In the early 1990s, O'Sullivan led a team at the CSIRO which patented in 1996 the use of a related technique for reducing multipath interference of radio signals transmitted for computer networking. This technology is a part of all recent WiFi implementations.[5] As of April 2012, the CSIRO has earned over $430 million in royalties and settlements arising from the use of this patent as part of the 802.11 standards with as much as a billion dollars expected after further lawsuits against other parties.[6][7]

Qualifications[edit]

  • 1974 Doctor of Philosophy (Electrical Engineering), Sydney University [8]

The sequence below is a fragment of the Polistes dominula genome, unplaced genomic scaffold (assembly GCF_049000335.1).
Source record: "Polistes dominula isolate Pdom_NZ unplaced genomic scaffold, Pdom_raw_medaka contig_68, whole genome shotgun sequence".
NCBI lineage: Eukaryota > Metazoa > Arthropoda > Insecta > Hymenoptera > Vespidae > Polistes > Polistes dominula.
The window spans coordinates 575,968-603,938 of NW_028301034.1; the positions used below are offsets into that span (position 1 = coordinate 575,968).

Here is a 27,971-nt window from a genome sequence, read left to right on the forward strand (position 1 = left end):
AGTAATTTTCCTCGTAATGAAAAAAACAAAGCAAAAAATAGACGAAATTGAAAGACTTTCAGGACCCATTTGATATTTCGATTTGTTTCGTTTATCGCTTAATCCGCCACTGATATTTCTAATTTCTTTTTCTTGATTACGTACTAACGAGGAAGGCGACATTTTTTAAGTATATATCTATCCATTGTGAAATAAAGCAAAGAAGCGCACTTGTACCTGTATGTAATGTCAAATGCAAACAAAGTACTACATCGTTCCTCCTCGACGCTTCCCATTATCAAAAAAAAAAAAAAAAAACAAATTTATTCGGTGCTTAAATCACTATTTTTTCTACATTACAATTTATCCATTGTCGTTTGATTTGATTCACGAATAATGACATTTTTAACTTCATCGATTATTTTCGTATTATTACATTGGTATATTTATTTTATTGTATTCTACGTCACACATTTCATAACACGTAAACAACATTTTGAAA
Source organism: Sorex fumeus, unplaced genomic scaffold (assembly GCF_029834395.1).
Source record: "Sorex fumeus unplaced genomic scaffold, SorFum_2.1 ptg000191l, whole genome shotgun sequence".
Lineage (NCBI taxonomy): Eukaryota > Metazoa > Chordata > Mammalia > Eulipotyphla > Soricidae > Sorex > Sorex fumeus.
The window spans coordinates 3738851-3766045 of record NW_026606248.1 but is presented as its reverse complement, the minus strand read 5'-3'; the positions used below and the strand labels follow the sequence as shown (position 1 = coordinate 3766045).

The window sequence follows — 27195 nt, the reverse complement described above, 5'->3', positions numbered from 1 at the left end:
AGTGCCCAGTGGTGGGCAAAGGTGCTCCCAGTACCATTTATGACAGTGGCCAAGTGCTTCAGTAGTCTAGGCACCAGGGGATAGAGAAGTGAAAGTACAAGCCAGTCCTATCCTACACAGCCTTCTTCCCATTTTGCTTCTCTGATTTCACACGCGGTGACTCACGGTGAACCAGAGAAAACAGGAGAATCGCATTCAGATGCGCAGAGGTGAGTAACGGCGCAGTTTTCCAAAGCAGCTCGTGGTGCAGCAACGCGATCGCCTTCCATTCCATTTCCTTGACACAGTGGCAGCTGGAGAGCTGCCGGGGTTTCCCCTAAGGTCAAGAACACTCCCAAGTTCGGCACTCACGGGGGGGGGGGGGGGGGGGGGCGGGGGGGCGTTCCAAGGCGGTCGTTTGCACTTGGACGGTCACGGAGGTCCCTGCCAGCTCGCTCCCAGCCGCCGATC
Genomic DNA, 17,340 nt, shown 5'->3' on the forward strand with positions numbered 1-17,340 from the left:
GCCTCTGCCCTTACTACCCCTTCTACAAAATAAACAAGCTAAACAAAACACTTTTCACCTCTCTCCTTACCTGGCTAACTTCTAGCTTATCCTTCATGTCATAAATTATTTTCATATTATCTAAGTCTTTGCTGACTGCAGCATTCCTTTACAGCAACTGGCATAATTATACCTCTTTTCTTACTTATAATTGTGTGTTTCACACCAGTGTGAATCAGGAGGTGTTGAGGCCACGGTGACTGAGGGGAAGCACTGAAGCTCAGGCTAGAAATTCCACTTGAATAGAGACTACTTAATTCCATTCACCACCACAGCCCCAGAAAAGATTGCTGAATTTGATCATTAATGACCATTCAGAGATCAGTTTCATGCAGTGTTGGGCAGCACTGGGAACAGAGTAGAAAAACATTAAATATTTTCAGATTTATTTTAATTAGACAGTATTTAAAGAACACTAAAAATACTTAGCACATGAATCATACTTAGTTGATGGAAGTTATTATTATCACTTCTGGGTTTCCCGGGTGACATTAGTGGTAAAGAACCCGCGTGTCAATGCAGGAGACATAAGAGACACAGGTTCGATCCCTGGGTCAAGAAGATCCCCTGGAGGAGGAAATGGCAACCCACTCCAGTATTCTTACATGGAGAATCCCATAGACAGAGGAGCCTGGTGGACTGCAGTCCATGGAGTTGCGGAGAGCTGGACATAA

• 1969 Bachelor of Engineering, H1, University Medal, Sydney University[8]
  • 1969 Sydney University Sports Blue (Hockey)[8]
  • 1967 Bachelor of Science, Sydney University[8]

Career highlights, awards, fellowships and grants[edit]

  • 2012 The European Inventor Award 2012 awarded by European Patent Office for "made the wireless LAN as fast and powerful as the cabled solutions of the time, and is the basis for the wireless networking technology (Wi-Fi) now used in billions of devices worldwide."
  • 2012 Fellow of Australian Academy of Technological Sciences and Engineering
  • 2010 Fellow of Australian Academy of Science
  • 2009 Prime Minister's Prizes for Science
  • 2009 CSIRO Chairman’s Medal
  • 2005–present Systems Engineer, CSIRO Australia Telescope National Facility
  • 2004–2006 Lead Signal Processing Architect, G2 Microsystems
  • 2001–2004 Director IC Systems Engineering, Cisco Systems
  • 2000 CSIRO Medal for development and application of fast Fourier transform technology